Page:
‘My roots were in Ukraine’: N.Y. doctor delivers ambulances, supplies
The donated satellite phones, medications, supplies and ambulances will go to first responders and medical centers
James T. Mulder
SYRACUSE, N.Y. — When Dr. Gennady Bratslavsky of Upstate Medical University visited Ukraine two weeks ago, he was amazed by how the war in Ukraine has changed the life of a friend he grew up with in Kyiv.
His friend, Alexandr Rohovyy, is a pediatric orthopedic trauma surgeon.
By day that friend wears surgical scrubs and a white coat as he cares for kids in a children’s hospital in Kyiv.
But in the aftermath of the Russian invasion, that pediatrician now dons a ski hat at night and patrols the streets of his neighborhood, toting a rifle.
“It’s remarkable to see the transformation of someone so educated, sincere and peace-loving,” Bratslavsky said. “But this is what he needs to do now.”
Bratslavsky, 48, a surgeon and chair of urology at Upstate, reunited with his friend during a whirlwind and sometimes hair-raising trip to Ukraine to deliver medical supplies. Some of those donations ended up at a hospital where Bratslavsky once worked as a nursing student in his teens.
Bratslavsky, who immigrated from Ukraine 30 years ago, and Alex Golubenko, another childhood friend from Ukraine who now lives in New York City, have been raising money to provide medical supplies to Ukraine since the Russian invasion began Feb. 24. They set up a website, Help Free Ukraine, to solicit donations.
Bratslavsky’s wife, Katya, an artist, also is supporting the cause by selling her paintings. She is donating all the proceeds to the Ukrainian medical relief effort. As of last week, she had raised nearly $200,000 from her art sales, Bratslavsky said.
One of her paintings raised $10,000 last weekend at the Jim and Juli Boeheim Basket Ball Gala.
Even though Bratslavsky came to the United States 30 years ago, he’s stayed in touch with his friends there. Most years, they have a reunion somewhere in the world. On the day of the invasion, he and his friends were together in France, absorbing the news together.
Two months later, Bratslavsky was headed to Ukraine himself after he and a friend donated and raised about $250,000 toward medical needs there.
His journey started on April 18, when he flew to Poland with 35 large plastic duffle bags filled with first aid kits and gas masks. The next day he made a 20-hour drive in an ambulance loaded with the bags to Lviv, a city in western Ukraine that had just been hit by Russian rockets that killed and injured civilians.
“It did not give me a warm fuzzy feeling knowing that I had to drive there,” Bratslavsky said. “And yet knowing that people in hospitals were depending on me I didn’t think I had much of a choice.’’
So far Bratslavsky and Golubenko have spent the thousands raised on supplies.
They have sent satellite phones so Ukrainian first responders can communicate in areas where there is no cellular or internet service.
They have shipped a truckload of donated medications and supplies Bratslavsky collected from Upstate, Crouse Hospital, Auburn Community Hospital, Cayuga Medical Center in Ithaca and Mohawk Valley Health System in Utica.
They also worked with two nonprofits in New York City to help ship 144,000 pounds of medications donated by a pharmaceutical company.
Bratslavsky used some of the $250,000 they raised to buy two used ambulances in Poland.
One of the vehicles was requested by a cancer center in Lviv. The center needed the ambulance because it has been flooded with patients fleeing from other parts of Ukraine, Bratslavsky said.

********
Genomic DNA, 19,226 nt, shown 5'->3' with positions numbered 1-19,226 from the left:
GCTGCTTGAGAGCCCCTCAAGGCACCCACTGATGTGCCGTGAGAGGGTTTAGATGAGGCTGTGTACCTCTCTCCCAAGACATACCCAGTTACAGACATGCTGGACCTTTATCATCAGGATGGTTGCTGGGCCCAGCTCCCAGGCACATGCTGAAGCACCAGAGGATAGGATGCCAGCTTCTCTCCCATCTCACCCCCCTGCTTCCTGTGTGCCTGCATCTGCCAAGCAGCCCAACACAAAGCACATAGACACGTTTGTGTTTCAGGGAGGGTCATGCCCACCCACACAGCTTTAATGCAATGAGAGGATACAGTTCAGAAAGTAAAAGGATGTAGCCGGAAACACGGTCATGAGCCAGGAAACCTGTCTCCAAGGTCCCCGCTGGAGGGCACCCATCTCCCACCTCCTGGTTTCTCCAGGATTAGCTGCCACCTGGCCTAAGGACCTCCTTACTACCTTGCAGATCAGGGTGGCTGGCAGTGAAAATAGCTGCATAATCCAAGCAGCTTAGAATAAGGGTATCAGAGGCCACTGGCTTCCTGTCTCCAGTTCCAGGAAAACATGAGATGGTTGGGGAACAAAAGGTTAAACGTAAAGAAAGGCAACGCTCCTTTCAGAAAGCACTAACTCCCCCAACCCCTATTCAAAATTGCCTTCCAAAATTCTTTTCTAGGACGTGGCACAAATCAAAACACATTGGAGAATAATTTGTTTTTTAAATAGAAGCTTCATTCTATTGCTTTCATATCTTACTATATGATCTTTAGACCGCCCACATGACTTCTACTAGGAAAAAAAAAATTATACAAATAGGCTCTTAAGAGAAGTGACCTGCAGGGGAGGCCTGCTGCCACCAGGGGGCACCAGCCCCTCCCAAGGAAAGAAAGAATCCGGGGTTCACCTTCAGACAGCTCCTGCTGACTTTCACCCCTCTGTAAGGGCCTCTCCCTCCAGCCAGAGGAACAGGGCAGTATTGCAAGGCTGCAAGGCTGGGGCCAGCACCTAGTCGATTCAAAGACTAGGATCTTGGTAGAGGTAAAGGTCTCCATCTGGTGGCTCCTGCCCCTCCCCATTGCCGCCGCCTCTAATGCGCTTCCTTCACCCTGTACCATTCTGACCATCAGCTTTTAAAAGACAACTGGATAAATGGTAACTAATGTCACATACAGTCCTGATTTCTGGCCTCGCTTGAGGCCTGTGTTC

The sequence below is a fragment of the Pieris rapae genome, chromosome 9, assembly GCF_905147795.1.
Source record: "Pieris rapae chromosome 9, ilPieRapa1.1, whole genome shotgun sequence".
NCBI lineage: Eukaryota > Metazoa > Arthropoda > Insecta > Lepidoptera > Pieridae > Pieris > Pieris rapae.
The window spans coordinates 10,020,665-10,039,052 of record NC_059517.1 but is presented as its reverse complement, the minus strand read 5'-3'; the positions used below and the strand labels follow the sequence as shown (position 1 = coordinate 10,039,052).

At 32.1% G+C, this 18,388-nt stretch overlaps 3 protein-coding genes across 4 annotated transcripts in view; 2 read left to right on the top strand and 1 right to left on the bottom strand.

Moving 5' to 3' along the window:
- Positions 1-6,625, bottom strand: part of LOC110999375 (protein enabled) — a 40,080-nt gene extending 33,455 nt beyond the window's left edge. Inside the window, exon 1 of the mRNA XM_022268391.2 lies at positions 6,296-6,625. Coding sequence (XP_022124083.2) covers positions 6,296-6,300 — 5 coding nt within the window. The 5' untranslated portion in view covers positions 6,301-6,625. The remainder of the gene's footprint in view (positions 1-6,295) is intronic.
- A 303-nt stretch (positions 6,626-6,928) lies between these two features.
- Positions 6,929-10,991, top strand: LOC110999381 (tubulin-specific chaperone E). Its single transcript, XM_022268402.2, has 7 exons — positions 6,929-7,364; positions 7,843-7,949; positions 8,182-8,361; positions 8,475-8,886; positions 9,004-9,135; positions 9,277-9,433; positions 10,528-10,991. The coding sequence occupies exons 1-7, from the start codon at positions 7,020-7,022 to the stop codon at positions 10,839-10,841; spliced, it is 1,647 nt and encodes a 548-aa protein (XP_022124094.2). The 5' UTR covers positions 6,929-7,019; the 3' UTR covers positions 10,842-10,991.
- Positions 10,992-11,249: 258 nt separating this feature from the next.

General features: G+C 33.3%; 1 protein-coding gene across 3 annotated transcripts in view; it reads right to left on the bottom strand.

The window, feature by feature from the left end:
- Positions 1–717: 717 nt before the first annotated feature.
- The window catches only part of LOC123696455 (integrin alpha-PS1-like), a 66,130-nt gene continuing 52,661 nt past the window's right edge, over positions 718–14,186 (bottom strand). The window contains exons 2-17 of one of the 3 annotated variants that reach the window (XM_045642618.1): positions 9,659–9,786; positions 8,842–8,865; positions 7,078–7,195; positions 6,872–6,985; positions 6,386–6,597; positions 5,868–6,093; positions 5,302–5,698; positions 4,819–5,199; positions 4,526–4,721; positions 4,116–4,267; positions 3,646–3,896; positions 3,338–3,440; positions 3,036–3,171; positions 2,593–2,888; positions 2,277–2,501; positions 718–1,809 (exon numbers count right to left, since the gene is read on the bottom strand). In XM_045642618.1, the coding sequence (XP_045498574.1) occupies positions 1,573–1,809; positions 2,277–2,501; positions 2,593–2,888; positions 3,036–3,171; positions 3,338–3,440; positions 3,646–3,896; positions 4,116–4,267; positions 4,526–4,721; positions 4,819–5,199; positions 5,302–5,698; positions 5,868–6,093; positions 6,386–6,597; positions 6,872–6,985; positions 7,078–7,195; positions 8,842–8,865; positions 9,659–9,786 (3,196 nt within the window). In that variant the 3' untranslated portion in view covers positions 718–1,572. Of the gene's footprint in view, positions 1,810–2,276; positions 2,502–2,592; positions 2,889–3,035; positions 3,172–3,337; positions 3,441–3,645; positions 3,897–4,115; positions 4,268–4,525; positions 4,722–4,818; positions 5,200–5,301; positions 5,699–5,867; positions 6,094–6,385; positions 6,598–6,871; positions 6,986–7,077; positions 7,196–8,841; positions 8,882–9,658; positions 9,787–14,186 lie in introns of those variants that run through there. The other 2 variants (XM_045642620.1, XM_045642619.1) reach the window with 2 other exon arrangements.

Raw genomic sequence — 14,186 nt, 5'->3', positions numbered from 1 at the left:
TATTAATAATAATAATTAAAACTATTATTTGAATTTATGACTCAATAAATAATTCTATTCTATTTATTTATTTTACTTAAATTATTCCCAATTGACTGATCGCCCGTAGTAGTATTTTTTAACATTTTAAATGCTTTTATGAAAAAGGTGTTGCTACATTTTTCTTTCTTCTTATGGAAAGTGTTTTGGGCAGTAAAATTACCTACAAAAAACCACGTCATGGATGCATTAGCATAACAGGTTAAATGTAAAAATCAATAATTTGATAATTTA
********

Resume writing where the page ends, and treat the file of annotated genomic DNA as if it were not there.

The other ambulance was for the children’s hospital in Kyiv where Bratslavsky’s friend, Rohovyy, practices. When they were in their teens, Bratslavky and Rohovyy worked in that same hospital as nursing students.
Bratslavsky and another volunteer drove the two ambulances to Lviv.
Driving the ambulance from Poland to Lviv took Bratslavsky 20 hours because of delays going through customs and numerous military checkpoints.
They were never shot at, he said. Though it took nearly a day, they made it safely through each checkpoint.
Once there, he stayed overnight in a hotel in downtown Lviv but had trouble falling asleep because of the incessant sound of air raid sirens. “I didn’t know if something was going to come through the window,” he said.
His childhood friend, Rohovyy, traveled to Lviv to pick up one of the ambulances and drive it back to Kyiv.
The invasion has upended life for Rohovyy and his family. In the days after the invasion, the pediatrician’s wife, three children and 8-day-old grandchild fled to Bratislava, Slovakia.
Now, Bratslavsky is trying to get that family visas so they can come stay in Fayetteville.
The war in Ukraine also has transformed Bratslavsky and his feelings about his native country.
“It turned my world upside down,” he said. “I had not realized how deep my roots were in Ukraine and how much I loved the land that brought me up.”
He and his parents came to the United States in 1992 when he was 19. They spoke no English and settled in Albany because Bratslavsky’s uncle lived there.
Bratslavsky attended community college, Sienna College and then Albany Medical College. He became a U.S. citizen.
Back in Ukraine, decades ago, Bratslavsky and his family identified themselves as Jewish. The government made them, he said, even though they were all born in Ukraine. That was a legacy of antisemitism pervasive in Ukraine when it was part of the former Soviet Union.
But things have changed. Ukrainian President Volodymyr Zelensky, elected by a landslide in 2019, is Jewish and has become a national hero since the invasion.
When patients here in Syracuse asked Bratslavsky if he was Ukrainian, he used to say, “No. I’m a Jew from Ukraine.”
Since the invasion, he answers that question differently.
“Yes,” he tells people. He is Ukrainian.
“It’s one country and one people,” he said.
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